Drug Law Changes
New York’s Rockefeller Drug Laws, enacted in 1973, mandated long prison sentences for many drug offenders. The law was amended several times, most recently in April 2009. At that time, major changes included the elimination of mandatory prison sentences for some drug offenses, and the reduction of minimum sentence lengths for others. In October 2009, Article 216 of the Criminal Procedure Law (CPL) became effective, expanding judicial discretion to offer drug court alternatives to certain addicted non-violent offenders.
The 2009 reform of New York’s drug laws includes a requirement to study the impact of these changes (Executive Law Section 837(4)(b-1))). The Division of Criminal Justice Services (DCJS) is coordinating this effort and working with other state and local agencies.
Reports and updates on the drug law changes, including county-specific data, are posted below.
2009 Drug Law Changes, June 2012 Update (07/12)
This report expands upon the June 2012 presentation, going into further detail regarding the impact of the 2009 drug law changes on felony drug arrests and indictments, as well as on initial case dispositions including diversion to treatment, commitments to prison and prison sentence lengths; offender treatment participation is also examined.
Felony Drug Court Activity Among Offenders Eligible Under 2009 Drug Law Changes, 2008-2010 (11/11)
A joint collaboration between DCJS and the Office of Court Administration, this report examines the impact of the 2009 drug law changes on felony drug court screenings and admissions throughout the state.
Felony Drug Arrest, Indictment and Commitment Trends 1973-2008 (2/10)
Information on the criminal justice processing of felony drug cases, beginning in 1973, when the Rockefeller Drug Laws took effect and ending in 2008, the year before the reforms were enacted.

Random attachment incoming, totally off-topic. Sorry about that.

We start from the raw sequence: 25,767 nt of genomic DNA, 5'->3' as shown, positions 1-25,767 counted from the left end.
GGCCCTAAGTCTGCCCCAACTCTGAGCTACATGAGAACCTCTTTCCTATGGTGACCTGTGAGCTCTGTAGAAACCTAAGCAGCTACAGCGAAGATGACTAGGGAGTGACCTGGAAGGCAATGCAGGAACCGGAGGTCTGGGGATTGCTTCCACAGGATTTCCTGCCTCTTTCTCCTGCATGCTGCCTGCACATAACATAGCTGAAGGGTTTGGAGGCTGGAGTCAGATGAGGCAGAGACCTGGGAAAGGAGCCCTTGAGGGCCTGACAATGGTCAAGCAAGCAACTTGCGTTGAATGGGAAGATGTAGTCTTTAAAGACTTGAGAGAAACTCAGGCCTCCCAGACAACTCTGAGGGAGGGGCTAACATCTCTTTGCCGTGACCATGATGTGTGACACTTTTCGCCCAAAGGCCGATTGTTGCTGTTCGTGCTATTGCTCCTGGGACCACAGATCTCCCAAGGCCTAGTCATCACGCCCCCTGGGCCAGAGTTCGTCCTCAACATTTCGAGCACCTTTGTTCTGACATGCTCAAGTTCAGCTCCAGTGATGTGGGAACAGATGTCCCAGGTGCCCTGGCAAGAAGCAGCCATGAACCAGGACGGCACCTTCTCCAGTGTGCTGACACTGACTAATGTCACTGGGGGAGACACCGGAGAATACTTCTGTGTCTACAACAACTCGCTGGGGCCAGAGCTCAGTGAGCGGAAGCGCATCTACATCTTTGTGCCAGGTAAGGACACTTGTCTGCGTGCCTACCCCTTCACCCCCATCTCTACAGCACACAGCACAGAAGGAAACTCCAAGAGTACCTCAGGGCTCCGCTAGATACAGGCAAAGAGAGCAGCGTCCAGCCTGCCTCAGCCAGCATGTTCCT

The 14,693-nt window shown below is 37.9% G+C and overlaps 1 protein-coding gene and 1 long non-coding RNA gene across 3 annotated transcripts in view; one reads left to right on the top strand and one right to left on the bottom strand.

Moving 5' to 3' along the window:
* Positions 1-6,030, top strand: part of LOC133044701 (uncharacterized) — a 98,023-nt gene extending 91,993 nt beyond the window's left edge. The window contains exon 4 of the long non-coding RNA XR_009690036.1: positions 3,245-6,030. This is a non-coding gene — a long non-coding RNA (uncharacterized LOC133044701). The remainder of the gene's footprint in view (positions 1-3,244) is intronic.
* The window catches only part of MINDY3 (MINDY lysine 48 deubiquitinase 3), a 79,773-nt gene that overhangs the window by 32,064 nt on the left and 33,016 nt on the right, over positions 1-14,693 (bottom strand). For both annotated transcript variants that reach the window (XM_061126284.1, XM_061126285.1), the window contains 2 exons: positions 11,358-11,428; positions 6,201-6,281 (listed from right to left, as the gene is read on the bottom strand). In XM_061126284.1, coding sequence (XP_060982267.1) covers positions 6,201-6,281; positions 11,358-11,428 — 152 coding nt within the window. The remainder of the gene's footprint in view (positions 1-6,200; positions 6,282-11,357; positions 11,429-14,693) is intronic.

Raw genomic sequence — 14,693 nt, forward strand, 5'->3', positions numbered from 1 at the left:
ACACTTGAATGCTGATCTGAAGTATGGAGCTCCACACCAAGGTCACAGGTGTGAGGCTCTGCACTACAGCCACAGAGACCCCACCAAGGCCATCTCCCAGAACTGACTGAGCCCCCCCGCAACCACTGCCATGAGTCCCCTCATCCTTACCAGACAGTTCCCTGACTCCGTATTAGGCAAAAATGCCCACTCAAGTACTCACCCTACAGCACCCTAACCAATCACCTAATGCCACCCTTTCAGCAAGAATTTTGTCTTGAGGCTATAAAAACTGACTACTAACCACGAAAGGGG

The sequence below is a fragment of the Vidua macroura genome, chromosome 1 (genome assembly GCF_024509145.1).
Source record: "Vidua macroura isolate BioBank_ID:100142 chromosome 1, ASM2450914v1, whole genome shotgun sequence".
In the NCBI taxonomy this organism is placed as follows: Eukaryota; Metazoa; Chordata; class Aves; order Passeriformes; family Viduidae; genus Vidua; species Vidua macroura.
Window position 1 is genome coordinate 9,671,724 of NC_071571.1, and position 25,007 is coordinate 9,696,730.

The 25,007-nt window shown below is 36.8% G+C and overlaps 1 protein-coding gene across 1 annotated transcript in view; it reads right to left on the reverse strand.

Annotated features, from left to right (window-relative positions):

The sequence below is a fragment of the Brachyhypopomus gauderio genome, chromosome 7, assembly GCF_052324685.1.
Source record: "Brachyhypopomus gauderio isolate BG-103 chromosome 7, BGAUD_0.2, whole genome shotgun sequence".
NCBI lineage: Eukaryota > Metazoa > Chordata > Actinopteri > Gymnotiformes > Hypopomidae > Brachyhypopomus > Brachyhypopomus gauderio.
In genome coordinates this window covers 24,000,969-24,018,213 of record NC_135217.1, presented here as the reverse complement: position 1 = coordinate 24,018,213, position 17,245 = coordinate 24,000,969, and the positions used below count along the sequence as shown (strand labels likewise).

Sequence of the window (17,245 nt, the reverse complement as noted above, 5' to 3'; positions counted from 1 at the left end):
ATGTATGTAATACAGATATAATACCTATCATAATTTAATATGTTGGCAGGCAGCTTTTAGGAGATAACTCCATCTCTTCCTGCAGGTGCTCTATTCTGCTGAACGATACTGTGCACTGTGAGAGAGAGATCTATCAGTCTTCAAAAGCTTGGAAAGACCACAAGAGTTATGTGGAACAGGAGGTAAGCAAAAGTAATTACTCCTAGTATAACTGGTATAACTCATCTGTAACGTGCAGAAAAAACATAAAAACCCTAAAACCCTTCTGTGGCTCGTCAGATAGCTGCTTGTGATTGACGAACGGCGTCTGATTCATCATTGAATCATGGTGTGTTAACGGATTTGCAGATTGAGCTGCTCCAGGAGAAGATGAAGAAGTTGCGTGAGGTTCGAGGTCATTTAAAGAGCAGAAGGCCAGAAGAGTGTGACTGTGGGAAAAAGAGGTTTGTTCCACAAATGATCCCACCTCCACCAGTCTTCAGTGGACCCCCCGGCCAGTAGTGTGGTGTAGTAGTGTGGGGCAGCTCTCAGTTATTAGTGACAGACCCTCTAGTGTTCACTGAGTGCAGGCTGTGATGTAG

Profile of Felony Drug Offenders Committed to New York State Prison 2008 (2/10)
Demographic and criminal histories of drug offenders admitted to prison in 2008, the year before the drug law reforms were enacted. This report establishes a baseline for future reports assessing the impact of the reforms to determine whether they are working as intended.
Presentations and Updates
DCJS provides periodic updates and webcasts on changes associated with the new laws.
- June 2012 Presentation (07/12) – This presentation is an update on the impact of the 2009 drug law changes with information through 2011. Trends in felony drug arrests, indictments, prison commitments, diversions to treatment and treatment participation are presented, providing comparisons before and after the drug law changes were implemented.
- June 2011 Presentation – Trends in felony drug arrests, indictments, prison commitments, diversions to treatment and treatment participation are updated through 2010, providing comparisons before and after the drug law changes were implemented.
- First Year Update: Preliminary Impact of 2009 Drug Law Reform October 2009 – September 2010 (10/10) - After one year of full implementation, this update reviews the impact of the new drug laws on admissions to prison, drug court activity and admissions to treatment.
- June 2010 Presentation – An update on the trends associated with the new laws were presented to various stakeholders in June 2010. This update includes latest trends in felony drug arrests, indictments and commitments to prison, judicial diversion, treatment participation, and the latest data available on felony drug plea and sentencing trends.
- February 2010 Presentation – Early changes associated with implementation of the new laws through December 2009 were presented to various stakeholders in February 2010. Regional impacts for New York City and the Rest of the State were included.
Effective October 2009, an eligible class B felony drug offender committed to prison with an indeterminate sentence greater than 1-3 years can apply to be resentenced to a determinate term in accordance with the new sentence ranges. The monthly resentencing reports show the total number of offenders resentenced by county, the number released and, for those still in prison, the number of days until release.